Domenic Vadala: The relative unfairness of the AL East

I’ve said numerous times on Birds Watcher that the birth of the current Orioles came on Sept. 28, 2011, when the O’s beat Boston on the final day of the season. We all know the story: Robert Andino’s RBI double, combined with Evan Longoria’s walk-off homer, knocked Boston out of the playoffs that year.

The Orioles followed that up with an impromptu playoff birth in 2012, and withstanding this past weekend’s series in Tampa, the Orioles are in the hunt again this year. In fact, going into the season, the prevailing sentiment was that both Boston and the New York Yankees could possibly be at the bottom of the division.

Speaking for myself, I expected Boston to struggle again, although I thought they’d be improved. From the get-go, I felt that New York would be in the thick of things. As much as Orioles fans might hate to admit it, there is some sort of magic elixir that has always seemed to come from putting on those pinstripes.

Look at current Orioles utility man Steve Pearce, for example. Pearce started off with the Orioles last year before being claimed off waivers by Houston. He would later end up with New York, where he would hit his only homer of the year that didn’t come as a member of the Orioles. Of course that homer came against the Orioles in September. You can also point to the late-season and late-game heroics of Raul Ibanez last year, joining a host of others who have managed to come off the scrap heap and contribute big-time in New York.

I felt that this year would be no different, even given the fact that Derek Jeter, Mark Teixeira, Curtis Granderson, and Alex Rodriguez were all starting the season on the DL. Common sense, of course, dictated that Lyle Overbay, Jayson Nix, Kevin Youkilis, Vernon Wells, et al, could fill the void. They were all good players and still certainly had value, however they were aging stars. You can throw common sense out the window when dealing with that franchise. Suddenly guys 35 and older play like they’re 25 again. Look no further than Ibanez last year. Most people would argue this is a surprise, but it can’t be much of one.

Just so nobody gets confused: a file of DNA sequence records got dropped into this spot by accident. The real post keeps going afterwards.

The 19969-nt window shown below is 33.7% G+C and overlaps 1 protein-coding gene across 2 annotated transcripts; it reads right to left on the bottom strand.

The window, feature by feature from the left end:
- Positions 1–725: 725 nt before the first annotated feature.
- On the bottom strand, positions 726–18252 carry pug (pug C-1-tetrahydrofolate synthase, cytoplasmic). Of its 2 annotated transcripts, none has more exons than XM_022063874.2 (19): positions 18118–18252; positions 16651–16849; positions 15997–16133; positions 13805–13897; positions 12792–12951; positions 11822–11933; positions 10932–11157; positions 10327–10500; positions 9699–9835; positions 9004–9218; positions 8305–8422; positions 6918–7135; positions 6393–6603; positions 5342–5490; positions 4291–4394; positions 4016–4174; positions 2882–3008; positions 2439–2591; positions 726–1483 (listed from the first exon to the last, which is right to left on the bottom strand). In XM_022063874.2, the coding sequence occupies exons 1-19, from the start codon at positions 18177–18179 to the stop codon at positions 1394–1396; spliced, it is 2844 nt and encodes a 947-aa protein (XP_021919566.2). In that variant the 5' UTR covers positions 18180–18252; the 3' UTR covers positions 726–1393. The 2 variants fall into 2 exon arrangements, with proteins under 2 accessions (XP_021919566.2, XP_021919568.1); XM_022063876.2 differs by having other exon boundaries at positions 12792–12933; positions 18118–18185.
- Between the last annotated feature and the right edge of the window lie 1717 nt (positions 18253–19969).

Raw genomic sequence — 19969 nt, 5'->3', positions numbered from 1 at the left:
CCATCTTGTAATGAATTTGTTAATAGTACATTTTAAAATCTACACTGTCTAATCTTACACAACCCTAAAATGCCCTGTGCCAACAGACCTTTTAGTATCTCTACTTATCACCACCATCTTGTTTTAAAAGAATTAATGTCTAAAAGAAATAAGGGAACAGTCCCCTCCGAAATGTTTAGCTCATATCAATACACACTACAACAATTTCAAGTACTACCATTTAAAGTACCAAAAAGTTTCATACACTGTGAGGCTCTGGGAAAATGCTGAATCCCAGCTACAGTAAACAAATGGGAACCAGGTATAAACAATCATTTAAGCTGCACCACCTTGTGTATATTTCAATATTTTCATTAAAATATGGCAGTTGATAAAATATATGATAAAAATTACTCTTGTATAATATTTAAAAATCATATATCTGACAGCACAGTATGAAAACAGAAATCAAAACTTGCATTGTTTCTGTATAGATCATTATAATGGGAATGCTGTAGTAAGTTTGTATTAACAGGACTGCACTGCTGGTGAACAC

The surprise is that the Red Sox have played as well as they have. Granted they’ve only played the Orioles once, and the Birds took two of three. However, their pitching has been leaps and bounds better than it was in 2012 and in the latter part of 2011. There’s no doubt that injuries and clubhouse angst added to many of their issues over that time, and manager John Farrell appears to have brought some stability there. Again, I felt that Boston would be a better team in 2013, just not a contender again quite yet.

So from the perspective of the Orioles and their fans, there does appear to be some relative unfairness about this. The Orioles routinely had their brains beaten in by these two teams over the course of 14 seasons. So now that it appears the tables had turned just a bit, shouldn’t it be the Orioles’ turn to return the favor? All this means is that they can’t crow about how great they are and how badly those teams have slipped. As my fellow guest blogger, Neal Shaffer, said last week, Orioles fans shouldn’t become what they’ve hated all these years. For so long it seemed that Orioles fans would lament about how loud and arrogant Boston and New York fans would be when they’d pack the yard. So now that the O’s are good again, Orioles fans should remember how that felt for so long and not return the favor, in a sense.

The O’s are still much more of a rags to riches story than either of those teams. While it might not be fair and it might not be as glamorous as getting to see the Birds bludgeon the other teams in the division on a daily basis, this is how things work in the American League East. I still think that at least one one of them will fall back to the pack in the second half, but if not it’s possible that a very good team might miss the playoffs (or back in as a second wild card).

Is that fair? Probably not. But that’s baseball. Either deal with it or go home.

Domenic Vadala blogs about the Orioles at Birds Watcher, and his opinions appear here as part of’s season-long initiative of welcoming guest bloggers to our pages. All opinions expressed are those of the guest bloggers, who are not employed by but are just as passionate about their baseball as our roster of writers.

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